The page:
2.2. SEM Characterization of Particulate Emissions

Soot samples from tire were collected using a clean glass surface and carefully transferred into crimp top amber vials using a special brush free of impurities. Approximately 5 mg of particulate sample was added to 1 mL methanol and gold grids were dipped into the sample. Twisters were used to pick the gold grids from the sample after trapping the particulate sample. The grids were then allowed to dry in air before putting them into the analysis chamber of the SEM (JEOL JMS 7100F) [16] . The sample was analyzed under high vacuum in order to minimize interference of air molecules during analysis. The SEM machine was then switched on and imaging of the sample was done at various magnifications by varying the resolution of the lens until a clear focus of the sample was observed. Image J computer program was used to determine the size of the soot particles and a distribution curve of soot size was then determined using Igor. The mean sizes of the soot particles for tire emissions were reported and presented as a Gaussian distribution curve where the peak of the curve presents the average of the particle size.

2.3. Mice Handling Particulate Exposure Protocol

All animal studies reported in this work are approved by the Institutional Animal Care and Use Committee and conducted in accordance with the international guidelines established by the Association for Assessment and Accreditation of Laboratory Animal Care [17] . Five twelve-week old male mice weighing between 170 g to 200 g were purchased from Kenya medical research institute (KEMRI) and were housed in a pathogen-free environment (i.e. 20 × 43 × 18 cm polycarbonate cages with wire-top system containing Tech pellet/corn-cob bedding) at 19˚C - 26˚C and 50% ± 10% relative humidity with a 12-hour-light and 12-hour dark cycle. Three of the mice were used for tire exposure while two were used for control experiments. The mice were provided with chow and allowed to acclimatize for one week prior to the particulate exposure. The exposure protocol was conducted in such a way that it simulated approximate environmental air pollution conditions in polluted cities around the world. This was done for duration of two weeks with the assumption that the mice would survive the total exposure time.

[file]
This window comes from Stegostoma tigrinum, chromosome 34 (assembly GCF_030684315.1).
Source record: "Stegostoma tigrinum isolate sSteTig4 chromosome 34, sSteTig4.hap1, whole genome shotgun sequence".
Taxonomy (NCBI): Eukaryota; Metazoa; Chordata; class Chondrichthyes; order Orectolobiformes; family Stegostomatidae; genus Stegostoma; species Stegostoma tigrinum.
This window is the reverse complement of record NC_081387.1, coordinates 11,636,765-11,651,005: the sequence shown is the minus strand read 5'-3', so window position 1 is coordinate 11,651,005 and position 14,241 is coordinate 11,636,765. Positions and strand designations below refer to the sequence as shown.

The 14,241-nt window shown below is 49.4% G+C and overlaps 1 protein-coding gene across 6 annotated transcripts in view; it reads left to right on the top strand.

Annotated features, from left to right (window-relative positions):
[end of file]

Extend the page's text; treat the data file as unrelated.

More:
During exposure periods, the wire-top lid of the mouse cage was replaced with a sealed top and high-efficiency airflow system to deliver gaseous particulates to the mice in their cages at a rate of ~250 μgm−3∙day−1. Mice were exposed to particulates from the different sources continually in order to simulate exposure of PM in the natural environment. This type of exposure protocol can be considered chronic because of the continuous exposure of particulate emissions to the mice. During exposure, the mice were provided with food pellets and water. Pulmonary response to exposure was evaluated after exposure protocol was complete.

2.4. Histological Investigation